Now, I’m reading sociologist Zeynep Tufekci’s new book, Twitter and Tear Gas: The Power and Fragility of Networked Protest on how new technologies are changing social movements and our lives.

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Filed under Book Reviews, Classics, Psychology, Sociology, Technology

“Crime and Punishment”

[Spoilers alert.  But then, you probably already know the plot of this one.]

“‘Brother, what are you saying?’ Dunia cried out in despair, ‘You have shed human blood.’

‘Which they all shed,’ he interrupted, almost frantic.

‘Which cascades, and always has, down upon the earth like a waterfall, which they pour like champagne, and for which they are crowned on the Capitoline and called the benefactors of mankind…’” (499).

While I’ve mainly been reviewing science fiction and fantasy, I read many other types of books including “classic” literature.  For years, my spouse, who happens to be a Russophile, has recommended “Crime and Punishment” to me.  In all honesty, I barely knew anything going into the book, other than it’s about a murderer and the criminal justice system in Russia during the 1800s.  I happened to read the translation by Sidney Monas for no better reason than it was at the library.  Although this novel is from the 1800s, it remains relevant for analysis today.

The focus of this blog is the intersection of books, culture, and sociology.  “Crime and Punishment” was both a challenging and rewarding read for me, and I think that it’d be a good book for discussing many topics in an introduction to sociology class.  It’d be useful for comparing and contrasting the judicial system in the US today with that of Russia in the 1800s.  For example, what is true punishment?  Is rehabilitation possible?  It’d also be a useful book for discussing early field of psychology in terms of looking at obsession.  Does a psychological, sociological, or religious framework work better for discussing why people commit crimes?

It’d also be an excellent book for considering how the structure of the society around the characters leads to feelings of alienation from themselves, others, and society at large.  Since “Crime and Punishment” looks at the rapid social changes happening in the period, it be a great way of discussing the concept of anomie.  There is a sense of normlessness in the society that leads to many people attempting to commit suicide.  This book was published before Durkheim’s work on called “Suicide,” but it represents many of the ideas well.  It’d be possible to relate some of these ideas to our time period, too.  With rapid globalization, changing technologies, and many fluctuating social norms, people today may also be inclined to alienation.  If you are interested in reading more on this anomie and globalization, there are some interesting articles in this archive of The Global Sociology Blog.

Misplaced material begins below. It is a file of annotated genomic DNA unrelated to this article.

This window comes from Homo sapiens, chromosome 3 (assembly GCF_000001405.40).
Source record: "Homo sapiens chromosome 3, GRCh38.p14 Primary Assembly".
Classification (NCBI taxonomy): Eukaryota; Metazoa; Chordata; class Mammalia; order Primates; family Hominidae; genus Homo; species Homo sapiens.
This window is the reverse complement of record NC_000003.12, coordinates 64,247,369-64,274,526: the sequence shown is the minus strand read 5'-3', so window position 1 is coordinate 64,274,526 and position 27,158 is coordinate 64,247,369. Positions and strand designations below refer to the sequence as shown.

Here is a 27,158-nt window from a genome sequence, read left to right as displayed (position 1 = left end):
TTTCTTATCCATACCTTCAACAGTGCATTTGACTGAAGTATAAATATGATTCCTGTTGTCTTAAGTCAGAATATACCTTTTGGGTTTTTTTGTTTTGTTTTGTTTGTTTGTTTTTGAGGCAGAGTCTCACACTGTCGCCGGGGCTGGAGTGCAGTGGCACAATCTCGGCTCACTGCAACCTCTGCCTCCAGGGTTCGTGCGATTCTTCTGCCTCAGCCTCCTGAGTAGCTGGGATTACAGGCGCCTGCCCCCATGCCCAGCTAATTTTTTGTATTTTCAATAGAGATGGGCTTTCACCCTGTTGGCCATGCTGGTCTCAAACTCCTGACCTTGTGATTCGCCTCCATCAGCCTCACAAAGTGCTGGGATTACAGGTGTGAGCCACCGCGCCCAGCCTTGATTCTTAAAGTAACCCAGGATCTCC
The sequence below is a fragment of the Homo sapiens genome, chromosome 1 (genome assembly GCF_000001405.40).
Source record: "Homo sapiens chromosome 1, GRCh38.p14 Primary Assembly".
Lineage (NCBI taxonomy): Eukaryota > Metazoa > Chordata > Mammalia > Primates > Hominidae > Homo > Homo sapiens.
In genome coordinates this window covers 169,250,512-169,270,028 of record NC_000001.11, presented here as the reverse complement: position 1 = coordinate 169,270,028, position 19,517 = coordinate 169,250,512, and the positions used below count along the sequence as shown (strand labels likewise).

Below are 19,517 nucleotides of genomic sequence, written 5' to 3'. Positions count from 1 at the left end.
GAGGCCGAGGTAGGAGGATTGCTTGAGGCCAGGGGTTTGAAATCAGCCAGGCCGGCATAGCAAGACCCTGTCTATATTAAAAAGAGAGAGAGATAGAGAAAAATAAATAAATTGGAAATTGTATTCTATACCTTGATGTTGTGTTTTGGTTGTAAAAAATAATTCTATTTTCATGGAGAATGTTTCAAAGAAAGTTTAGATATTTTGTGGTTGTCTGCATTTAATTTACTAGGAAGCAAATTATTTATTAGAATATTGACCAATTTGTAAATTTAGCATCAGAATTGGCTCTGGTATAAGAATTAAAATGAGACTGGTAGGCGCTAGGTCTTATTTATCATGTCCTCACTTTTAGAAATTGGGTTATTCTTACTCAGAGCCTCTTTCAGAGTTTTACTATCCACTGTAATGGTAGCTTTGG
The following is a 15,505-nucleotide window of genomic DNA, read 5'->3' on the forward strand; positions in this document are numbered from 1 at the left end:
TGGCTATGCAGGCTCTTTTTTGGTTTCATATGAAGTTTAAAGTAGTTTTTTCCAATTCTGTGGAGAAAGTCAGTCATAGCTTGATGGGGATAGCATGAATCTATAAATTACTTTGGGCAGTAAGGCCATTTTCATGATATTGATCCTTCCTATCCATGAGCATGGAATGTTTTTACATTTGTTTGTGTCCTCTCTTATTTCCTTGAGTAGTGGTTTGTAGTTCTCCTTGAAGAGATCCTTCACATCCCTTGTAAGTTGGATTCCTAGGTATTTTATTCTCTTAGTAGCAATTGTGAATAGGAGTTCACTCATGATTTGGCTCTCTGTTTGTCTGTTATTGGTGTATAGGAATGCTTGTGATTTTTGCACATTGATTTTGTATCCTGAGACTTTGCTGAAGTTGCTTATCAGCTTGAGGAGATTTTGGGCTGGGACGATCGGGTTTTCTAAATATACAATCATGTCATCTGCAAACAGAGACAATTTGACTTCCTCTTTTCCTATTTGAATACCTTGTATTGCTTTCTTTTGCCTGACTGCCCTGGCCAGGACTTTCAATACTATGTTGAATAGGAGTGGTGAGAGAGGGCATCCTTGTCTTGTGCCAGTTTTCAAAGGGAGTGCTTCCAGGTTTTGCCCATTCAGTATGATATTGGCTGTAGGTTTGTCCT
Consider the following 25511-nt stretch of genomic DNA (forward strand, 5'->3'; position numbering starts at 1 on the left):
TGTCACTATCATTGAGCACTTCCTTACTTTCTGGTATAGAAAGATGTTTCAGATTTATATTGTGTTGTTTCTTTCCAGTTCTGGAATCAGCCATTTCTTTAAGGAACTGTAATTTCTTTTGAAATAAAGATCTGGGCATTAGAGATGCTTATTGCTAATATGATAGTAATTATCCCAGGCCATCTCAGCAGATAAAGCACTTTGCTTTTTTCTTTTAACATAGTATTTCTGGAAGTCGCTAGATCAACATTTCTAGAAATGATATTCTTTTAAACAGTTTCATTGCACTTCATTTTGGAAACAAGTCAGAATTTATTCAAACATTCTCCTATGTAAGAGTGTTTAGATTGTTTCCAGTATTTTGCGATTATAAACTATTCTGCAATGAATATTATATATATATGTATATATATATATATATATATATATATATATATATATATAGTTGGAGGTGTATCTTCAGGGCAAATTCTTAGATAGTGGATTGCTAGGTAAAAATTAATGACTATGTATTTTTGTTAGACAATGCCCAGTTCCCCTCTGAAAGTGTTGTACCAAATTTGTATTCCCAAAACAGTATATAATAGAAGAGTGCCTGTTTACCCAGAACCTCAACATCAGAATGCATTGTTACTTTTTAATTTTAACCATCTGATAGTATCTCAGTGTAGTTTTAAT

Raskolnikov, the main character, and murderer, cites many reasons for his murder of a pawnbroker.  He murders her sister, too, when she returns too early while the murder is in progress.  The rest of the book is an exploration of what thoughts and theories led the character to commit these heinous acts.  Additionally, the novel is overtly religious.  It seems as if Dostoyevsky was making the argument that in a period of uncertainty and disorder that individuals need something to give their life meaning.  At the end of the novel, Raskolnikov starts to feel love for another character, Sonia, that also connects to Christianity.  After reading the book, I don’t feel that he was necessarily making the argument that religion is “real” but that it is important for people.  I’d love to hear what someone else thinks about this topic.

Finally, the novel would be great to illustrate social inequalities.  Social class is addressed extensively in the book, as well as gender.  Additionally, students might notice how there are threads of anti-semitism by some of the characters in the book.  Tensions between characters of different ethnicities is apparent, too.  “Crime and Punishment” is an emotionally challenging read, but it is a riveting book of both psychological and sociological importance.

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Filed under Book Reviews, Classics, Sociology